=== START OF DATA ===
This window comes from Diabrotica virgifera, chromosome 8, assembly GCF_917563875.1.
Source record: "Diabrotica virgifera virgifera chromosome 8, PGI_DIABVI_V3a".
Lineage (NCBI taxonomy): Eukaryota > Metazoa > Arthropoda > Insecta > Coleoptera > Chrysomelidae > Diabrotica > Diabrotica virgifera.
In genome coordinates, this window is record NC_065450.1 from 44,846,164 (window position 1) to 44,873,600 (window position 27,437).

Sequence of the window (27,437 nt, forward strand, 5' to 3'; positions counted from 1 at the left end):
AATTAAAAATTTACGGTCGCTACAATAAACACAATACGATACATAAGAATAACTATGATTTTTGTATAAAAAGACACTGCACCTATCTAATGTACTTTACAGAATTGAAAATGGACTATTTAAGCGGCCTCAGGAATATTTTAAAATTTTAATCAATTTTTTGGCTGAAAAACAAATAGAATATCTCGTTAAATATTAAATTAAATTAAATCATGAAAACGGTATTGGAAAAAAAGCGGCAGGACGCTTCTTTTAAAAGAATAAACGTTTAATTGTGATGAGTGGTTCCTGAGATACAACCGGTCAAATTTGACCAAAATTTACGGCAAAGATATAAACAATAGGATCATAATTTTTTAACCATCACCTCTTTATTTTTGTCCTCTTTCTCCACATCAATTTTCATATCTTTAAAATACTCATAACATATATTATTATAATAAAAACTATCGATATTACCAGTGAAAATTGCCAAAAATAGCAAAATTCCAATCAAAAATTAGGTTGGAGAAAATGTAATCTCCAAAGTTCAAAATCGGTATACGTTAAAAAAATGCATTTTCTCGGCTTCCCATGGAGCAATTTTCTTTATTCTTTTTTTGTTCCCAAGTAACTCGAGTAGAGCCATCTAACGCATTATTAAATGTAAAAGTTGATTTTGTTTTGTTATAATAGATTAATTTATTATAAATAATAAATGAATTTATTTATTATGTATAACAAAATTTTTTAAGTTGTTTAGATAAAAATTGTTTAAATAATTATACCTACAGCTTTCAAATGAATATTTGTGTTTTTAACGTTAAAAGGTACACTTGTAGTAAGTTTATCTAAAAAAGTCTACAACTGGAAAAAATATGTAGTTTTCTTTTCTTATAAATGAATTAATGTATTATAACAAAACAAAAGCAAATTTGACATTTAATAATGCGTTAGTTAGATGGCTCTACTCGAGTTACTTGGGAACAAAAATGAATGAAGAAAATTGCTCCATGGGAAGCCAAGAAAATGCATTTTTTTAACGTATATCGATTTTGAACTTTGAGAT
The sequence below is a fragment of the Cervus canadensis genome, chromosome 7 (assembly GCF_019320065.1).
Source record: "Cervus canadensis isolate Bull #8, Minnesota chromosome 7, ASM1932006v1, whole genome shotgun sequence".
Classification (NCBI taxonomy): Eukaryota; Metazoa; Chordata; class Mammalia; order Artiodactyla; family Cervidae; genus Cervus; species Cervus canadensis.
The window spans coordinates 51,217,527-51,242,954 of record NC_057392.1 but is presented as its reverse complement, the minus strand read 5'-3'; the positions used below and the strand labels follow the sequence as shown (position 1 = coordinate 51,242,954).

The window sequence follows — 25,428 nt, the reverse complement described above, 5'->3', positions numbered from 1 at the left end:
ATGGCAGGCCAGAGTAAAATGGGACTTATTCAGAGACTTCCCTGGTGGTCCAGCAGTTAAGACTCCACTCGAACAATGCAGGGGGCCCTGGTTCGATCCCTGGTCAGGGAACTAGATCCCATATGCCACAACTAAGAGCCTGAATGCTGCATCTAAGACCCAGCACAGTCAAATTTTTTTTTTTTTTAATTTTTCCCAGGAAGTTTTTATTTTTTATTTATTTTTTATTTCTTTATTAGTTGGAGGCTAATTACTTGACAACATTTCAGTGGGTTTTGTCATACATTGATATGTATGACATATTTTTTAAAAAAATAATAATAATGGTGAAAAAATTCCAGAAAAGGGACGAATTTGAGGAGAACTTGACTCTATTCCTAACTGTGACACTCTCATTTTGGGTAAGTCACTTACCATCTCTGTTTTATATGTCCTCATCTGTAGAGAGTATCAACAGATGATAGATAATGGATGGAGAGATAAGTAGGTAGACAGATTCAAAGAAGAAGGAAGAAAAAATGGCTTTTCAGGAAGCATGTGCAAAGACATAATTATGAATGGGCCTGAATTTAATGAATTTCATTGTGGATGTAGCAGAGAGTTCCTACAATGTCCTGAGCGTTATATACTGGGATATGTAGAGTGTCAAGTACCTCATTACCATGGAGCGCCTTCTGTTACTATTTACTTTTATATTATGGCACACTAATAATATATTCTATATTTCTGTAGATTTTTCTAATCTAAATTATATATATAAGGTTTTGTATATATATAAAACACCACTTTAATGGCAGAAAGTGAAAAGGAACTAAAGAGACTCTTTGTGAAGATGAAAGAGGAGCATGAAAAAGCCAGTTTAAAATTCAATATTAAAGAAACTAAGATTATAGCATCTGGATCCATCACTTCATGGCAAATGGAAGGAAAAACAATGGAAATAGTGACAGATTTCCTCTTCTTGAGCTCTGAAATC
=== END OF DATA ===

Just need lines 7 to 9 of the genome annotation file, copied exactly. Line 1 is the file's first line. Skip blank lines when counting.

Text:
The sequence below is a fragment of the Cervus canadensis genome, chromosome 7 (assembly GCF_019320065.1).
Source record: "Cervus canadensis isolate Bull #8, Minnesota chromosome 7, ASM1932006v1, whole genome shotgun sequence".
Classification (NCBI taxonomy): Eukaryota; Metazoa; Chordata; class Mammalia; order Artiodactyla; family Cervidae; genus Cervus; species Cervus canadensis.